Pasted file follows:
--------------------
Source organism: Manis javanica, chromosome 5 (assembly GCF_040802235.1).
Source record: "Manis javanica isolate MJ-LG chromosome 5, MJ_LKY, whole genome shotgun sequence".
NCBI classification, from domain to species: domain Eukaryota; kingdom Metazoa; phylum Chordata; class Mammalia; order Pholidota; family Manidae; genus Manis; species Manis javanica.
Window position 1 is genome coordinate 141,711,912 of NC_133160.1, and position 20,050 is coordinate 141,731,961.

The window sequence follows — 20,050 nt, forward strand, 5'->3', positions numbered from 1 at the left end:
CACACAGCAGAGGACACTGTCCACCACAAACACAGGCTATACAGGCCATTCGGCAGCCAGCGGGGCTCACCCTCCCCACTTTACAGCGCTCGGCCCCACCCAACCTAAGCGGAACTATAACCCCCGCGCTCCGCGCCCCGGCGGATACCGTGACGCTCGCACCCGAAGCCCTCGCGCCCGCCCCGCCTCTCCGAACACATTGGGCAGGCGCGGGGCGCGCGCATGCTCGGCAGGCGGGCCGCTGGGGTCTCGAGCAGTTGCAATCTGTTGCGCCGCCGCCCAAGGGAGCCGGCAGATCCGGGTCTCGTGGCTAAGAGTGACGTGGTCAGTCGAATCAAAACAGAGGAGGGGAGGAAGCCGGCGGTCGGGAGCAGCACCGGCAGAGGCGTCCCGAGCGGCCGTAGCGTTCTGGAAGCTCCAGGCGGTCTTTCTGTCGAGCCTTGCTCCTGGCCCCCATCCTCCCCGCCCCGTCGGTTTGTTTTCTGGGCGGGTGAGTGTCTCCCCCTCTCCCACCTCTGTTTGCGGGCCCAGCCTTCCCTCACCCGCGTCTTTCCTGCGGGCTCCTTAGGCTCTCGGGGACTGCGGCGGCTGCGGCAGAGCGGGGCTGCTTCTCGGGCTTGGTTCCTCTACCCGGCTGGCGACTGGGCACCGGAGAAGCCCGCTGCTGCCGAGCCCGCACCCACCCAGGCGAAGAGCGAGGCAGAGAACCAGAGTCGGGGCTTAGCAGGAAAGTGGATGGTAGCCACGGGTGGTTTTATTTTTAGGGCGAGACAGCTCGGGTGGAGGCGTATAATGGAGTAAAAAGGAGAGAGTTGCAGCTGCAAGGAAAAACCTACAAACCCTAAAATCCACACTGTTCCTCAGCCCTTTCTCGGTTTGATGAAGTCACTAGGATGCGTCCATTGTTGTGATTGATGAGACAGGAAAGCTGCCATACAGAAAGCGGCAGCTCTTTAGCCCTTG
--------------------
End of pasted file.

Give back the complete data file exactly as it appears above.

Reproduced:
Source organism: Manis javanica, chromosome 5 (assembly GCF_040802235.1).
Source record: "Manis javanica isolate MJ-LG chromosome 5, MJ_LKY, whole genome shotgun sequence".
NCBI classification, from domain to species: domain Eukaryota; kingdom Metazoa; phylum Chordata; class Mammalia; order Pholidota; family Manidae; genus Manis; species Manis javanica.
Window position 1 is genome coordinate 141,711,912 of NC_133160.1, and position 20,050 is coordinate 141,731,961.

The window sequence follows — 20,050 nt, forward strand, 5'->3', positions numbered from 1 at the left end:
CACACAGCAGAGGACACTGTCCACCACAAACACAGGCTATACAGGCCATTCGGCAGCCAGCGGGGCTCACCCTCCCCACTTTACAGCGCTCGGCCCCACCCAACCTAAGCGGAACTATAACCCCCGCGCTCCGCGCCCCGGCGGATACCGTGACGCTCGCACCCGAAGCCCTCGCGCCCGCCCCGCCTCTCCGAACACATTGGGCAGGCGCGGGGCGCGCGCATGCTCGGCAGGCGGGCCGCTGGGGTCTCGAGCAGTTGCAATCTGTTGCGCCGCCGCCCAAGGGAGCCGGCAGATCCGGGTCTCGTGGCTAAGAGTGACGTGGTCAGTCGAATCAAAACAGAGGAGGGGAGGAAGCCGGCGGTCGGGAGCAGCACCGGCAGAGGCGTCCCGAGCGGCCGTAGCGTTCTGGAAGCTCCAGGCGGTCTTTCTGTCGAGCCTTGCTCCTGGCCCCCATCCTCCCCGCCCCGTCGGTTTGTTTTCTGGGCGGGTGAGTGTCTCCCCCTCTCCCACCTCTGTTTGCGGGCCCAGCCTTCCCTCACCCGCGTCTTTCCTGCGGGCTCCTTAGGCTCTCGGGGACTGCGGCGGCTGCGGCAGAGCGGGGCTGCTTCTCGGGCTTGGTTCCTCTACCCGGCTGGCGACTGGGCACCGGAGAAGCCCGCTGCTGCCGAGCCCGCACCCACCCAGGCGAAGAGCGAGGCAGAGAACCAGAGTCGGGGCTTAGCAGGAAAGTGGATGGTAGCCACGGGTGGTTTTATTTTTAGGGCGAGACAGCTCGGGTGGAGGCGTATAATGGAGTAAAAAGGAGAGAGTTGCAGCTGCAAGGAAAAACCTACAAACCCTAAAATCCACACTGTTCCTCAGCCCTTTCTCGGTTTGATGAAGTCACTAGGATGCGTCCATTGTTGTGATTGATGAGACAGGAAAGCTGCCATACAGAAAGCGGCAGCTCTTTAGCCCTTG